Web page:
Mezzanine debt allows deals to be financed that otherwise wouldn’t. Source: Shutterstock / Legion Media
Want to raise finance for your company, but don’t want to give up control to a bigger fish? That’s the dilemma many Russian entrepreneurs have been facing, particularly since the 2008 crisis, but now there could be a way out that doesn’t involve ending up as shark bait: mezzanine financing is here.
“Mezzanine finance has taken off in Russia, but there are still very few people offering sophisticated finance products,” says Andrei Yashunsky, managing partner of Moscow-based Hi Capital, a firm specializing in such deals. “We raised half a billion dollars each year for the last two years for 11 deals.”
A niche has opened up in Russia for mezzanine financing, a structured product halfway between using a company’s equity to raise money and taking out a loan, as most Russian banks are not yet geared up for these kinds of deals.
“Russian banks don’t know how to do it and the firms need to be educated as to how mezzanine finance works,” Mr. Yashunsky says. “The first two hours of any meeting I have with a target company is usually just explaining what we are offering.”
So far, just a dozen mezzanine deals have been struck in Russia – mostly with second-tier companies looking to grow their business, buy a rival firm or buy out a partner.
“Companies are using mezzanine financing to raise expansion money, but most banks are only willing to lend companies money for working capital,” says Andrei Abolmasov, managing partner at New Russia Growth, the country’s second-largest mezzanine fund.
Russia’s banks have been unwilling to lend to anyone but blue chips since the 2008 crisis, and often set exorbitant collateral demands.
“We did one deal to finance a banking acquisition as the client had raised a loan from one of the big state-owned banks, but it was demanding a controlling stake in the target in exchange,” Mr. Abolmasov says. “Our deal allowed the acquisition to happen and, once it was completed, the client could easily refinance the debt from a bank at a better rate.”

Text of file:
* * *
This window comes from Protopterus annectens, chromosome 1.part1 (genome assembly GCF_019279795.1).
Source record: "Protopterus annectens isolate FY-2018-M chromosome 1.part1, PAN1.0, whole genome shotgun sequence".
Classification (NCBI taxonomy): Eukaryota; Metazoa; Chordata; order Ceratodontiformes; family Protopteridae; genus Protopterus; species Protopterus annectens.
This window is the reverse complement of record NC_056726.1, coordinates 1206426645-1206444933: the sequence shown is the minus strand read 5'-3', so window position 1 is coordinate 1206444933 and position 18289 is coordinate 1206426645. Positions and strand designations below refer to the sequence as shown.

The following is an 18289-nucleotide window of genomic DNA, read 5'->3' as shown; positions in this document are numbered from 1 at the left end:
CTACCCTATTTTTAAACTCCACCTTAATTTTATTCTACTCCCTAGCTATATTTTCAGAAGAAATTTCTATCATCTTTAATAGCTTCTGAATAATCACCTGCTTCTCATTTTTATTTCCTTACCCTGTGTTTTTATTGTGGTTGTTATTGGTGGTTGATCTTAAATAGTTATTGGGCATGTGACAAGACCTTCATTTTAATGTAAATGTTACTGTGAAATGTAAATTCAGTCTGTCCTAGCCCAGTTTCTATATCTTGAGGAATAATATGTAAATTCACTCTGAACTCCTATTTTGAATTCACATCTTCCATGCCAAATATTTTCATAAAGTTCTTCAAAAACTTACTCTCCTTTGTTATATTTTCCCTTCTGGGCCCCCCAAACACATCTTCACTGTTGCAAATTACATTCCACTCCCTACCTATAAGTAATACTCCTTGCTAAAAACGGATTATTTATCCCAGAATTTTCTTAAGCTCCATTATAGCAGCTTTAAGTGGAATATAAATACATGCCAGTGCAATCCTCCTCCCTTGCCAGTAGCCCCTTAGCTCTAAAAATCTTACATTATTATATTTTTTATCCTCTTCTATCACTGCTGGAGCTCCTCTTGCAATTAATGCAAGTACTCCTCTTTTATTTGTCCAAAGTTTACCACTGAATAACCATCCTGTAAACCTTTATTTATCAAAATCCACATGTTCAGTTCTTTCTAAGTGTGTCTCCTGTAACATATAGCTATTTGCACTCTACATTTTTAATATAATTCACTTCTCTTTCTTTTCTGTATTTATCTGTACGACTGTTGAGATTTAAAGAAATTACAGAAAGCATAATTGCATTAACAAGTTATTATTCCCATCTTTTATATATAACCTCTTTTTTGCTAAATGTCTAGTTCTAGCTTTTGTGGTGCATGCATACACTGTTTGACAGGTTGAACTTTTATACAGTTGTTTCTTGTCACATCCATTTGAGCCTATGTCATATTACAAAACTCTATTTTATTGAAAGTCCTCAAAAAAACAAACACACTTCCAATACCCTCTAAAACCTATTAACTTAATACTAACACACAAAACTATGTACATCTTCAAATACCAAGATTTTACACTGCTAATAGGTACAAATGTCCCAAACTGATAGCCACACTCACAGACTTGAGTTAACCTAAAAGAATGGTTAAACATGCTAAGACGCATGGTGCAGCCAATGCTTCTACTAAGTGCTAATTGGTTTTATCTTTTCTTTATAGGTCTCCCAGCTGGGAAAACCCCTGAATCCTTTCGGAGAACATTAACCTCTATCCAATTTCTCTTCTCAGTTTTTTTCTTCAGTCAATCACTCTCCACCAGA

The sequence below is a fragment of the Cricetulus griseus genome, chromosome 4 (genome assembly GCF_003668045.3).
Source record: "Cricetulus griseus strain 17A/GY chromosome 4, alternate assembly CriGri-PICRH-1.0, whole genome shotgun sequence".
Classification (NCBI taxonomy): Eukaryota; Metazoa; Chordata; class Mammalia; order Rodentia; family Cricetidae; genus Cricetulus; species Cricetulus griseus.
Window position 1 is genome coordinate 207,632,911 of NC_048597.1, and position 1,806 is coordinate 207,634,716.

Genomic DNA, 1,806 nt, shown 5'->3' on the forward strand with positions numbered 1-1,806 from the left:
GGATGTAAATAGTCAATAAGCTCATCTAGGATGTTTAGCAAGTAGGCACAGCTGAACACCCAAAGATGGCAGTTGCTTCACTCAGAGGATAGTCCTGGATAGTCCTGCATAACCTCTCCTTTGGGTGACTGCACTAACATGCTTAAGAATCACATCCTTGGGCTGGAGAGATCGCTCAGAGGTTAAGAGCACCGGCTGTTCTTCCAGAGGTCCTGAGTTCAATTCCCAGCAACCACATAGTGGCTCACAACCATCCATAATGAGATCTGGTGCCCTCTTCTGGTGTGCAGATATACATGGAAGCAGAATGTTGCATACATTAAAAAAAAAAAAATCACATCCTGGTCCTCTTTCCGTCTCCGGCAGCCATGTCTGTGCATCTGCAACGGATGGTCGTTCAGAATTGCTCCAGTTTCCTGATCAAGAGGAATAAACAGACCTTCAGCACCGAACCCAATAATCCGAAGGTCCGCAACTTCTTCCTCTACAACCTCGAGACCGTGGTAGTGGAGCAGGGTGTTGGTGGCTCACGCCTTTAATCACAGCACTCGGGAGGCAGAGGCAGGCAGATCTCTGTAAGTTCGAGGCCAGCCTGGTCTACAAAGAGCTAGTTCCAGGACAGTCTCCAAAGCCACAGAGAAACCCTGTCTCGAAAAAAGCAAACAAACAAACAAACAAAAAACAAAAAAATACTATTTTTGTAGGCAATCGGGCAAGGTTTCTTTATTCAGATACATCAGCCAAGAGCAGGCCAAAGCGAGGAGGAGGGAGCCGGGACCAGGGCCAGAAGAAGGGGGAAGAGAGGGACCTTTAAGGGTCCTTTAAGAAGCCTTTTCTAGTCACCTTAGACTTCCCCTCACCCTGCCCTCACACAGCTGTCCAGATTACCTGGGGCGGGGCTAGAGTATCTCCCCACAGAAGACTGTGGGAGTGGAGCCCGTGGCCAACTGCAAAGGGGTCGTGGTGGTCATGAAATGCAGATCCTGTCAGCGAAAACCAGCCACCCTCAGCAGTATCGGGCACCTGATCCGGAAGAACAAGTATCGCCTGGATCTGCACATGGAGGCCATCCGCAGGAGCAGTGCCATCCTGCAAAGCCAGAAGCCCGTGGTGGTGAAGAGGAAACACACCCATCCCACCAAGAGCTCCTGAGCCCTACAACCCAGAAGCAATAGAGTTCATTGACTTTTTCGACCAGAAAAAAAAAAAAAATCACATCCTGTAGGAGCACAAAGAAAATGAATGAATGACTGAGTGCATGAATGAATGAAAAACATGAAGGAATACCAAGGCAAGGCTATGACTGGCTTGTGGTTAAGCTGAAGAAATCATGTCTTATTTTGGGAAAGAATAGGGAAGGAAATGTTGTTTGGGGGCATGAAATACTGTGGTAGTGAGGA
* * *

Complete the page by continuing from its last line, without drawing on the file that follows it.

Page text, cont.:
The size of the equity kicker is a big attraction. With mezzanine deals the owner can use a smaller equity stake to raise additional capital, without risking loss of control. But mezzanine deals come at a high price. In the West one will return as much as 25 percent for the organizer, but in Russia the returns on the debt part are usually 30-40 percent. Selling back the equity kicker to shareholders or ultimate beneficial owners can return 40-50 percent.
There’s another difference with Russian deals: in the West, the lender will often hang on to the equity kicker for several years, waiting to cash out with an IPO; in Russia the IPO deal flow is down to almost zero. So mezzanine lenders have been signing options with the target firm’s shareholders to unload the kicker anywhere from a couple of years to a few hours.
With demand for mezzanine deals rising, other Russian banks are getting interested in developing them. Hi Capital’s Mr. Yashunsky says the deals he has done since starting two years ago are worth $1 billion in total, often financed by Russian banks and tycoons.
While mezzanine finance is normally viewed as a way to round out a borrowing portfolio, in Russia it has become more mainstream, used by companies cut off from other forms of borrowing as their main source to fund expansion.
“It’s a bit confusing to call this mezzanine finance, as there are several subtle differences to those deals in the West,” says Mr. Abolmasov. “It’s better to think of this as structured subordinated financing, but this may change over time.”
One of Hi Capital’s deals last year was for A5, a Russian pharmacy that wanted to buy Mospharm that the government was privatizing. A fast-growing company, A5 struggled to raise the $135 million asking price. Hi Capital lent them $95 million and helped them structure the deal to sell much of Mospharm’s valuable real estate that came as part of the package.
“We closed the deal to take over Mospharm and on the same day sold the real estate,” Mr. Yashunsky says. “The beneficial owners of A5 bought back the equity kicker from us as well, and the total return on investment for that deal was 45 percent.”
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